Call it what you will: Always On, Six Sigma, High Availability, or Five Nines. Management wants you to deliver a service as close to perfection as possible. Little do they know about the downsides of high availability. In a world where applications are delivered over public networks, the physics of only five minutes of downtime per year is an expensive longshot at best. How do you actually achieve five-nines when you need it? And how do you know when you don’t need it? This post explains why, and how your teams can develop a common understanding of availability that focuses on the customer experience, not arbitrary availability metrics.
What does it take to keep customers happy?
Today, most people expect cloud services to just work. We are happier when applications and services are always available than when “the network (or server) is down.” A corollary more to the point: Unavailable apps equals unhappy customers—customers can’t use a service that’s down. Even small glitches in an available service are extremely problematic. What good is it if I can reach my bank’s app and check depositing won’t work?
Rather than aiming for too much of a good thing, let’s prioritize our services and choose carefully the level of availability each service needs.
Availability is the very definition of competitive advantage in cloud computing. Some cloud providers even say the availability of their network is the most important facet of their services. Enterprise infrastructure teams make the same argument. That’s why you hear so many people throwing around the term “five nines” these days. Five-nines availability means your service is available 99.999% of the time (hint: count the nines). In other words, a system with five-nines availability is unavailable only 0.001% of the time, which means errors are expected to occur only 5.26 minutes per year. That’s an impressively reliable system (and an expensive one)!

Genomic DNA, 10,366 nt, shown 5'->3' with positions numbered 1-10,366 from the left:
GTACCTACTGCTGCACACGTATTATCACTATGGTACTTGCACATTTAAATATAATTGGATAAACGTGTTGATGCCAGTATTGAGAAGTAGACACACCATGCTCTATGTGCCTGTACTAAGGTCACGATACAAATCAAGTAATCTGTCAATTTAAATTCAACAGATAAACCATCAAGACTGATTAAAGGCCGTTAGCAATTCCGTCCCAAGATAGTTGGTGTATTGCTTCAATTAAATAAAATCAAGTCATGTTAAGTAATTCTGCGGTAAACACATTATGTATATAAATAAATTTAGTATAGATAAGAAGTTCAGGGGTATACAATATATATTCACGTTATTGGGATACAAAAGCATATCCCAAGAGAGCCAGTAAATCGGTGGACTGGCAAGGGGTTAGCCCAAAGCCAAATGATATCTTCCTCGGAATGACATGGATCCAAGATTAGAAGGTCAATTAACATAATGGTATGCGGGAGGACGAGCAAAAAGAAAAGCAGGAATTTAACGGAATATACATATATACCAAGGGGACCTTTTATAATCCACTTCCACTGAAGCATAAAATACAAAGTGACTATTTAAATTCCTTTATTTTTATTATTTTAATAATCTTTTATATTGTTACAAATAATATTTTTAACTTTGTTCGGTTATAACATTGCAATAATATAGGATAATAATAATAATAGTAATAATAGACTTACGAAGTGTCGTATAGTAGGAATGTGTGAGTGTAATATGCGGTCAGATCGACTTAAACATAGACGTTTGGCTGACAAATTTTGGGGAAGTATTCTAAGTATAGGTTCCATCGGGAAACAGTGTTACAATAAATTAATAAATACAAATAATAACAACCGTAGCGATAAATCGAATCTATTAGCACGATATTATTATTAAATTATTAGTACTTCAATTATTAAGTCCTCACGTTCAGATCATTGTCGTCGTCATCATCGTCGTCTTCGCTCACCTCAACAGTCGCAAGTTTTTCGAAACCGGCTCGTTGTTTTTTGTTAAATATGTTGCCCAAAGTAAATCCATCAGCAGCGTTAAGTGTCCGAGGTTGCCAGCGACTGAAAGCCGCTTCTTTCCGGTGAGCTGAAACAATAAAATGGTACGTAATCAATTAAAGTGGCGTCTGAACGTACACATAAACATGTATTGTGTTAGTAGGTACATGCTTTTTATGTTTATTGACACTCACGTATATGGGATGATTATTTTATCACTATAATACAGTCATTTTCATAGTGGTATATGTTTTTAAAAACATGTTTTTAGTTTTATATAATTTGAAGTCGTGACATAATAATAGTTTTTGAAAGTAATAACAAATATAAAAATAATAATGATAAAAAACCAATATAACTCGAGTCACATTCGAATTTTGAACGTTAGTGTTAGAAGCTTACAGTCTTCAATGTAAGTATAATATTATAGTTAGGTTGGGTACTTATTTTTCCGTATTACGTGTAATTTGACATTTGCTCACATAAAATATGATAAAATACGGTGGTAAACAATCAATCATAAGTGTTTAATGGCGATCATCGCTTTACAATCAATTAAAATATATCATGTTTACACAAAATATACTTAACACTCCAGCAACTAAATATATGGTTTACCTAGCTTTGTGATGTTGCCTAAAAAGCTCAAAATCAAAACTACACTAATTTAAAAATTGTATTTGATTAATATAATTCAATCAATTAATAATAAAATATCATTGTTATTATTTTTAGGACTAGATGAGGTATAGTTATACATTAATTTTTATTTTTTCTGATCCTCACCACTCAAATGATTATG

To be sure, customers should be quite happy with five-nines availability, so setting that as a goal makes good sense. . . or does it? Does it really take five nines to keep your customers delighted with your service, especially when you look at their journey through your application? The question is an important one, for one very simple reason: cost.